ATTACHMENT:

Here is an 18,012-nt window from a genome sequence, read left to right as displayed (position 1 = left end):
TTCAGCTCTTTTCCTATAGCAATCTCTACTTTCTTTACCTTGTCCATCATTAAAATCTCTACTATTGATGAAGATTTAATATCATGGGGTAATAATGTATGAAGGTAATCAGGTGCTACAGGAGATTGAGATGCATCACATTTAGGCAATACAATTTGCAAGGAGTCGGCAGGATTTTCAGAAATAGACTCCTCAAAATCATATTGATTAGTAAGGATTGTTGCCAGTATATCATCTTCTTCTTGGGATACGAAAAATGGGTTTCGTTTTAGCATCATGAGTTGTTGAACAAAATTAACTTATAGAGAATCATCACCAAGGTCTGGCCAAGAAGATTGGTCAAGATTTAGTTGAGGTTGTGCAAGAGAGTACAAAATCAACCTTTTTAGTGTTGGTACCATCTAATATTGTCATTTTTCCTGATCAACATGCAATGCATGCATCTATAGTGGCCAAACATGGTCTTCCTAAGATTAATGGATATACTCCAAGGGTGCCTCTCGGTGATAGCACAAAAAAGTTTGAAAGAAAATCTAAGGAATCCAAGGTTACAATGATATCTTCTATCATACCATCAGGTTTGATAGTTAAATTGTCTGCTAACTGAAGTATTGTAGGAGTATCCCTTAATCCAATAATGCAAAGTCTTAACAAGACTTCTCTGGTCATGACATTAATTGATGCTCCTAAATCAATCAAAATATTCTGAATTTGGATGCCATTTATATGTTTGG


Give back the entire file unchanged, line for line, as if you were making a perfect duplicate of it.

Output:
Here is an 18,012-nt window from a genome sequence, read left to right as displayed (position 1 = left end):
TTCAGCTCTTTTCCTATAGCAATCTCTACTTTCTTTACCTTGTCCATCATTAAAATCTCTACTATTGATGAAGATTTAATATCATGGGGTAATAATGTATGAAGGTAATCAGGTGCTACAGGAGATTGAGATGCATCACATTTAGGCAATACAATTTGCAAGGAGTCGGCAGGATTTTCAGAAATAGACTCCTCAAAATCATATTGATTAGTAAGGATTGTTGCCAGTATATCATCTTCTTCTTGGGATACGAAAAATGGGTTTCGTTTTAGCATCATGAGTTGTTGAACAAAATTAACTTATAGAGAATCATCACCAAGGTCTGGCCAAGAAGATTGGTCAAGATTTAGTTGAGGTTGTGCAAGAGAGTACAAAATCAACCTTTTTAGTGTTGGTACCATCTAATATTGTCATTTTTCCTGATCAACATGCAATGCATGCATCTATAGTGGCCAAACATGGTCTTCCTAAGATTAATGGATATACTCCAAGGGTGCCTCTCGGTGATAGCACAAAAAAGTTTGAAAGAAAATCTAAGGAATCCAAGGTTACAATGATATCTTCTATCATACCATCAGGTTTGATAGTTAAATTGTCTGCTAACTGAAGTATTGTAGGAGTATCCCTTAATCCAATAATGCAAAGTCTTAACAAGACTTCTCTGGTCATGACATTAATTGATGCTCCTAAATCAATCAAAATATTCTGAATTTGGATGCCATTTATATGTTTGG